Equivalence of Definitions of Conjugate Point

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Theorem

The following definitions of the concept of Conjugate Point in the context of Calculus of Variations are equivalent:

Definition 1

Let:

$-\map {\dfrac \d {\d x} } {P h'} + Q h = 0$

with boundary conditions:

$\map h a = 0, \quad \map h c = 0, \quad a < c \le b$

Suppose:

$\map h x = 0 \quad \neg \forall x \in \closedint a b$

Suppose:

$\map h a = 0, \quad \map h {\tilde a} = 0, \quad a \ne \tilde a$


Then the point $\tilde a$ is called conjugate to the point $a$ with respect to solution to the aforementioned differential equation.

Definition 2

Let $y = \map y x$ and $y^* = \map {y^*} x$ be extremal functions.

Let:

$M = \tuple {a, \map y a}$
$\tilde M = \tuple {\tilde a, \map y {\tilde a} }$

Let $y$ and $y^*$ both pass through the point $M$.

Let:

$\map {y^*} {x - \tilde a} - \map y {x - \tilde a} = \epsilon \size {\map {y^*} {x - \tilde a} - \map y {x - \tilde a} }_1$

where:

$\size {\map {y^*} {x - \tilde a} - \map y {x - \tilde a} }_1 \to 0 \implies \epsilon \to 0$


Then $\tilde M$ is conjugate to $M$.

Definition 3

Let $y = \map y x$ and $y = \map {\tilde y} x$ be extremal functions.

Let:

$M = \paren {a, \map y a}$
$\tilde M = \paren {\tilde a, \map y {\tilde a} }$

Let both $y = \map y x$ and $y = \map {\tilde y} x$ pass through the point $M$.

Let

$\displaystyle \lim_{\norm {\map y x - \map {\tilde y} x}_{1, \infty} \to 0} \sqbrk {\paren {x, \map y x}: \map y x - \map {\tilde y} x = 0} = \tilde M$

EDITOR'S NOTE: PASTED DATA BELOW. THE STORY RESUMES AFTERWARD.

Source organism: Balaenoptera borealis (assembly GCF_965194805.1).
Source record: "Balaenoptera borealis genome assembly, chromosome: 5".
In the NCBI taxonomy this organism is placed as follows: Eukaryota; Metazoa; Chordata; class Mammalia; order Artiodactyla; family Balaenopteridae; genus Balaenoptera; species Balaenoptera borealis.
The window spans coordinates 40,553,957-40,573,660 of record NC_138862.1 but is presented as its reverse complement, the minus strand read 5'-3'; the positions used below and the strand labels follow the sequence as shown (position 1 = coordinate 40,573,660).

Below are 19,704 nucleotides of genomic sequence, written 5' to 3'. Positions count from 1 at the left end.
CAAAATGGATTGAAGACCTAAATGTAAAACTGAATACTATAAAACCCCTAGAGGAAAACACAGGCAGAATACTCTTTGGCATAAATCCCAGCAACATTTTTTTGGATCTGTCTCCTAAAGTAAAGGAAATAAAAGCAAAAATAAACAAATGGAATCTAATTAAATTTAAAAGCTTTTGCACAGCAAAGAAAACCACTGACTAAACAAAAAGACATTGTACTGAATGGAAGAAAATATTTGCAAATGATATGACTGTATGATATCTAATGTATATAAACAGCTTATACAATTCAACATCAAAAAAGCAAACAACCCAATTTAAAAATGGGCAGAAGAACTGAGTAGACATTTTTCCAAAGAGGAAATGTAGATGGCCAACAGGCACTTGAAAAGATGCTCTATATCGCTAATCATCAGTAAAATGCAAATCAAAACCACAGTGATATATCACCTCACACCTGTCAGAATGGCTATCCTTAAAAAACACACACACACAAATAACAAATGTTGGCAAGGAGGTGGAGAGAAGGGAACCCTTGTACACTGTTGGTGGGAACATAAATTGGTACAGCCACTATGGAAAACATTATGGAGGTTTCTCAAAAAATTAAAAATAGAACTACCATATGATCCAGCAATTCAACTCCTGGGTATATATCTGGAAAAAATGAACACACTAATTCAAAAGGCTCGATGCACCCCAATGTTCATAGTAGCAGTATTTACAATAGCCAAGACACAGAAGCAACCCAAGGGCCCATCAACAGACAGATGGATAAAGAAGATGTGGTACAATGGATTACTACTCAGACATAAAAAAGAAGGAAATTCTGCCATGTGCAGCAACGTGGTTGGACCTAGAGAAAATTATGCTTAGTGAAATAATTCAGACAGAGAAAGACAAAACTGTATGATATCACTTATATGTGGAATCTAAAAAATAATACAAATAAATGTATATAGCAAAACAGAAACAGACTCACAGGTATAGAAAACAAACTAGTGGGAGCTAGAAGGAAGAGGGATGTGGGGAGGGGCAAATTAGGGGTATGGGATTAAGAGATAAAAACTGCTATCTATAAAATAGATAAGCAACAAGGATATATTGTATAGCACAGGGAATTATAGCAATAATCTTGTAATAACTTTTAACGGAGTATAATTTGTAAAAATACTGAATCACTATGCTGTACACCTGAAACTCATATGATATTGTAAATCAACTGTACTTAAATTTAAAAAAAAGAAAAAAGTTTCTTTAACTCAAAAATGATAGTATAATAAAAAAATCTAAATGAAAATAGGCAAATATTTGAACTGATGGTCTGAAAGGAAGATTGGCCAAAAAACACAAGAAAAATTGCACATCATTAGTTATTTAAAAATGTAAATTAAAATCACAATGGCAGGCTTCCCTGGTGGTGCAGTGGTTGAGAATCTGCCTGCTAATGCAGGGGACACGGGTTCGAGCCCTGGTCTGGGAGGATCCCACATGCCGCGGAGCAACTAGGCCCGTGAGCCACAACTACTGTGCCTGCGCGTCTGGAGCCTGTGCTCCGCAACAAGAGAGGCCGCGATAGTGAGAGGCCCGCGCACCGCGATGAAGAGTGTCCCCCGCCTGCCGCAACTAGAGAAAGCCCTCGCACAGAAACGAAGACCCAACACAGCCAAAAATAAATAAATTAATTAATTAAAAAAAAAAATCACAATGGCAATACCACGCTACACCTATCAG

In other words, let $\tilde M$ be the limit points of intersection of $y = \map y x$ and $y = \map {\tilde y} x$ as $\norm {\map y x - \map {\tilde y} x}_{1, \infty} \to 0$.



Then $\tilde M$ is conjugate to $M$.


Proof

Definition 2 implies Definition 3

Let the extremal $y = \map y x$ satisfy:

$\map y a = A$

Let the extremal $y^*_\alpha$ pass through $M = \tuple {a, A}$ and satisfy:

$\map { {y^*}'_\alpha} a - \map {y'} a = \alpha$

Then the following is a valid expression for $y^*_\alpha$:

$\map {y^*_\alpha} x = \map y x + \map h x \alpha + \epsilon$

where $\epsilon = k \alpha$ with:

$\alpha \to 0 \implies k \to 0$

and:

$\map h a = 0$
$\map {h'} a = 1$

where $\map h x$ is an appropriate solution to Jacobi's equation.

Let:

$\map h {\tilde a} = 0$
$\beta = \sqrt {\dfrac \epsilon \alpha}$



Then:

$\map h x \ne 0 \quad \forall x \in \openint a b \implies \map {h'} a \ne 0$



By Taylor's Theorem, the expression:

$\map {y_\alpha} x - \map y x = \map h x \alpha + \epsilon$

takes values with different signs at the points $\tilde a - \beta$ and $\tilde a + \beta$.

Since:

$\alpha \to 0 \implies \beta \to 0$

the limit of points of intersection of $y = \map {y_\alpha^*} x$ and $y = \map y x$, as $\alpha \to 0$ is $\map {\tilde M} {\tilde a, \map y {\tilde a} }$

$\Box$


Definition 3 implies Definition 2



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